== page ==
Schizoid Personality

Schizophrenia is a mental disease that effects over 1 percent of the population.


It can occur at any age but most commonly happens between 16-30. It leaves the
patient confused in a chaotic state of mind with multiple debilitating mental
confusion. The first of them being delusions, the patient is convinced that
people around them can read their minds, and that they can read other peoples
(British Journal of Psychology, 625). The patient then begins to believe that
the people around them are plotting against them and are out to get them. Not
only does the disease effect the patient mentally though, but also it starts to
effect their physical sensations. The patients can’t interpret incoming
sensations and can’t control their physical emotions, this effects the patients
common sense of what to do in every day situations. For example when a person
with normal mental health receives a gift their natural reaction would be to
thank the person who gave it to them. A schizophrenic person would become
confused and be unable to react and cope with the situation. The patient begins
to get an altered sense of themselves and have an extremely hard time
functioning in every day life. They start to believe they can control other
people’s thoughts. They usually start to become violent because they get so
confused with the thoughts of plots against them they believe they are defending
themselves. A person who is diagnosed with a schizoid personality is basically
on the way to having schizophrenia. It is considered a stage to the disease. The
causes of each of the diseases are the same, and most of them are physical
abnormalities of the brain. In over hundreds of studies on schizophrenia and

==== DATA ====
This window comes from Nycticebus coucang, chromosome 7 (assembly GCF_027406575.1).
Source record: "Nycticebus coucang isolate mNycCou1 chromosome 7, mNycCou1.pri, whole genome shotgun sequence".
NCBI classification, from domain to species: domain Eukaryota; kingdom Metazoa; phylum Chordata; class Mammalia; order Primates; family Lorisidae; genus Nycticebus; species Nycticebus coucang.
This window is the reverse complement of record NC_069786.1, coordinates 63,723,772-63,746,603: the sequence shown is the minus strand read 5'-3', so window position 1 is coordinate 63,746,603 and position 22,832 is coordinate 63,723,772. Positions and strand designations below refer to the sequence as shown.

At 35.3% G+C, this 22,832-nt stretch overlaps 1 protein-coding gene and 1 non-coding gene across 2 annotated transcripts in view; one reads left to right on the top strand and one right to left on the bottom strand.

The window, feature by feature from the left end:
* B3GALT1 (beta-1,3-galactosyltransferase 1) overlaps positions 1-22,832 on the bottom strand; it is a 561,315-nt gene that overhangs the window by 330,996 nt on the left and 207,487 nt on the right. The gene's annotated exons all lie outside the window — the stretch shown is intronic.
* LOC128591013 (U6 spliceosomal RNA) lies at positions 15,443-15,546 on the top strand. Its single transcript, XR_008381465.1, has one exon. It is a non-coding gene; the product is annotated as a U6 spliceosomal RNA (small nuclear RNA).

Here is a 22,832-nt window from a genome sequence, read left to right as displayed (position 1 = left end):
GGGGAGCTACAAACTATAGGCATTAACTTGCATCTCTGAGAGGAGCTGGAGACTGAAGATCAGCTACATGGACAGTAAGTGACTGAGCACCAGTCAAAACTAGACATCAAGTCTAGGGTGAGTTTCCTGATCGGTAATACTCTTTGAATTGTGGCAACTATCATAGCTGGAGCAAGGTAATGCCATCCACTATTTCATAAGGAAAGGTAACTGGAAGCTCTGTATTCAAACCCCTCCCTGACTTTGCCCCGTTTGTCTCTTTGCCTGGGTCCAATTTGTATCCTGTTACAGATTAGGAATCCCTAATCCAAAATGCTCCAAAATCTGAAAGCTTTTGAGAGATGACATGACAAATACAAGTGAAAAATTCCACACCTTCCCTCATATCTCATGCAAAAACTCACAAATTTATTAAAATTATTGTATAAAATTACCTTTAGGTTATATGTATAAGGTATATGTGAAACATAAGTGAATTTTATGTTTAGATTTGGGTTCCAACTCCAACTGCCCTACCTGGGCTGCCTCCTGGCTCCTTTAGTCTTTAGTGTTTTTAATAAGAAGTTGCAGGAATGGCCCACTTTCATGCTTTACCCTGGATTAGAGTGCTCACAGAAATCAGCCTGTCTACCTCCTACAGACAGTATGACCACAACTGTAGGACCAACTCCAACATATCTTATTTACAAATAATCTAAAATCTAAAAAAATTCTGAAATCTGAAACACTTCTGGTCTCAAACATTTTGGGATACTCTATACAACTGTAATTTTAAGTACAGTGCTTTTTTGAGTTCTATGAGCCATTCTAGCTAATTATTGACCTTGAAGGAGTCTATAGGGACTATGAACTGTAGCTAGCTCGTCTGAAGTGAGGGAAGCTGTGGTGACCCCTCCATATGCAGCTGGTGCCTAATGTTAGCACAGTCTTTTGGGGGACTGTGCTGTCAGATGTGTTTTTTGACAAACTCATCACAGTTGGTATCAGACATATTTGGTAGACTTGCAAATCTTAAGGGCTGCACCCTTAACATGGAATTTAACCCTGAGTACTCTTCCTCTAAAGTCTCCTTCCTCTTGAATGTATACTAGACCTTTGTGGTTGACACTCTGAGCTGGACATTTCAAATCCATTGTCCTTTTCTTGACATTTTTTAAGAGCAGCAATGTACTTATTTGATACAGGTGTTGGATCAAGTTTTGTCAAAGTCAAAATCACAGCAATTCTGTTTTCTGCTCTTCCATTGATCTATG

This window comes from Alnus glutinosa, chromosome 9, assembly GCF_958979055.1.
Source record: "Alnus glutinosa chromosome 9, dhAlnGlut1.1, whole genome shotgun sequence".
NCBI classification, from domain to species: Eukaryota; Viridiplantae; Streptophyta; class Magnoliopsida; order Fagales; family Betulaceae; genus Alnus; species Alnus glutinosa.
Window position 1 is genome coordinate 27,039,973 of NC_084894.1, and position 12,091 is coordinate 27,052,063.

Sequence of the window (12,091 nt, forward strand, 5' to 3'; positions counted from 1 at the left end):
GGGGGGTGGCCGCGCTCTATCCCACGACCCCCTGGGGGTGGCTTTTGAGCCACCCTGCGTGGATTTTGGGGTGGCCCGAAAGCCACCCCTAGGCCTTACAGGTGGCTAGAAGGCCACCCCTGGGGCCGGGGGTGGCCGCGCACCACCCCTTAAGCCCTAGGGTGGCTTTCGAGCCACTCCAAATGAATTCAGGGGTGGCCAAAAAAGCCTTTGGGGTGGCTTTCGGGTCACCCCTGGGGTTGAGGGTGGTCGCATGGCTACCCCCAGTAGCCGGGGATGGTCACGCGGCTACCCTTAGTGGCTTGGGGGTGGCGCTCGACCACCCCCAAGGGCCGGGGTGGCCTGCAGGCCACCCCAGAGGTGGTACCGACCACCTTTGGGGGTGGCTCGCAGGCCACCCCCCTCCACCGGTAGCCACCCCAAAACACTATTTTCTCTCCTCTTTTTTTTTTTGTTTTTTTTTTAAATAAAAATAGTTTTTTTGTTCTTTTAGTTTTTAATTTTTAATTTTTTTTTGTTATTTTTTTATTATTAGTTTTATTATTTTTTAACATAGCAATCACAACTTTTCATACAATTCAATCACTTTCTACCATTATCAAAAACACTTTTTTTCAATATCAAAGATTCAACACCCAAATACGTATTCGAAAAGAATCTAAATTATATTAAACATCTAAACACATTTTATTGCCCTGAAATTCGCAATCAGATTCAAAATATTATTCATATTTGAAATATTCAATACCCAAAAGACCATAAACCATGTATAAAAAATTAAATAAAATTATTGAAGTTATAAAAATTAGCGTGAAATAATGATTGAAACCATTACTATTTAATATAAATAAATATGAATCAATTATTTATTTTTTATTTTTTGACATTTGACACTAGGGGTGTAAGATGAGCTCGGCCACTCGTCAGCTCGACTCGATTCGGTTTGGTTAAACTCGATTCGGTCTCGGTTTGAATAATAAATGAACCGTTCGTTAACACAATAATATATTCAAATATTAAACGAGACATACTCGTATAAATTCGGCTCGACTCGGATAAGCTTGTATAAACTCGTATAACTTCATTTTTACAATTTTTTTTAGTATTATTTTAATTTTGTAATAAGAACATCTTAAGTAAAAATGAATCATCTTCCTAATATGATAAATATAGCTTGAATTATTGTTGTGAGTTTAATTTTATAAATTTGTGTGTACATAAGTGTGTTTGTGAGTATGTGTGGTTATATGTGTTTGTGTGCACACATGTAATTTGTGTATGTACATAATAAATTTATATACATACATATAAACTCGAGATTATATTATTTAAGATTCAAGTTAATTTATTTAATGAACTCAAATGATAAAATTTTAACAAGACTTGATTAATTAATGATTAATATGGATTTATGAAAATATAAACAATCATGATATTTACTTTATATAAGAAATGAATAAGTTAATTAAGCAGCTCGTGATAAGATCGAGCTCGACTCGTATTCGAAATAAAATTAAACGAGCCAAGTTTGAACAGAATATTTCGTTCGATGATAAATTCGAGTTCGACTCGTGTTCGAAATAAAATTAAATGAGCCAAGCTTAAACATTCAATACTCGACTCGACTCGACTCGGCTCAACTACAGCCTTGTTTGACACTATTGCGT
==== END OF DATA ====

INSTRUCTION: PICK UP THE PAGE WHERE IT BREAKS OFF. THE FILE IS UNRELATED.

similar mental conditions doctors have found some similar abnormalities in the
brains of the patients. The first being enlarged ventricles in the brain
(British Journal of Psychology, 697). The second being a reduced volume of gray
matter in the brain, mainly in the temporal and frontal lobes (British Journal
of Psychology, 110). The third is an enlarged amygdala and an increased number
of white matter hypertesites (British Journal of Psychology, 260). Finally a set
of neuropsychological abnorms such as cognitive functions, information
processing, and verbal memory (Fourth Generation of Progress, 1245). In some
other studies doctors have found a reduced prefrontal area. A doctor will not
diagnose a person with schizoid personality or schizophrenia based off physical
abnormalities though. The patient must experience a loss of reality, and that
loss must maintain for at least six months. Doctors also have to rule out drug
use, which can produce similar behavior as schizophrenia. Doctors must also rule
out depression, delusional disorders, and paranoid personality disorder. The
doctor must observe that the person is socially distant too. The doctor can look
at a number of symptoms of schizoid personality. The first being emotional
coldness, the patient will not desire nor enjoy close relationships including
being part of a family. The patient will almost always choose solitary
activities. The patient will have no desire for sexual experiences. The patient
will take place in few if any activities. The patient lacks friends other than
first-degree relatives and finally the patient will be indifferent to praise or
criticism (www.mentalhealth.com). In the treating of schizoid personality
medicine is not an option. Medications almost always don’t work. There are three
different therapies’ that generally work the best. Psychosocial therapy which is
for less sever cases of the disease. This is considered sort of an outpatient
program. The physician appreciates the privacy and maintains a low-key approach
toward the patient. The doctor becomes involved in the patient’s life, but not
as far as to push comfortable limits. The patient is encouraged to go on with
everyday life and learns to adapt back to society (www.mentalhealth.com). The
next treatment most commonly used is individual therapy. This is usually a
long-term therapy in which the doctor becomes very involved with the patient’s
life. This therapy involves a long gradual development of trust. The patient is
provided with a sense of optimism, but the doctor is careful not to overwhelm
the patient. The most successful therapy involves interaction that is constant
and supportive, and yet allows the patient to set a distance of comfortability.

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After a period of time the patient will begin to reveal their fears, imaginary
friends, and other attributes of the disease on the way to recovery (Harvard
Medical Letter, Oct.1997). Finally group therapy is used to help the disease.


This is generally for sever cases, people who have completely detached
themselves

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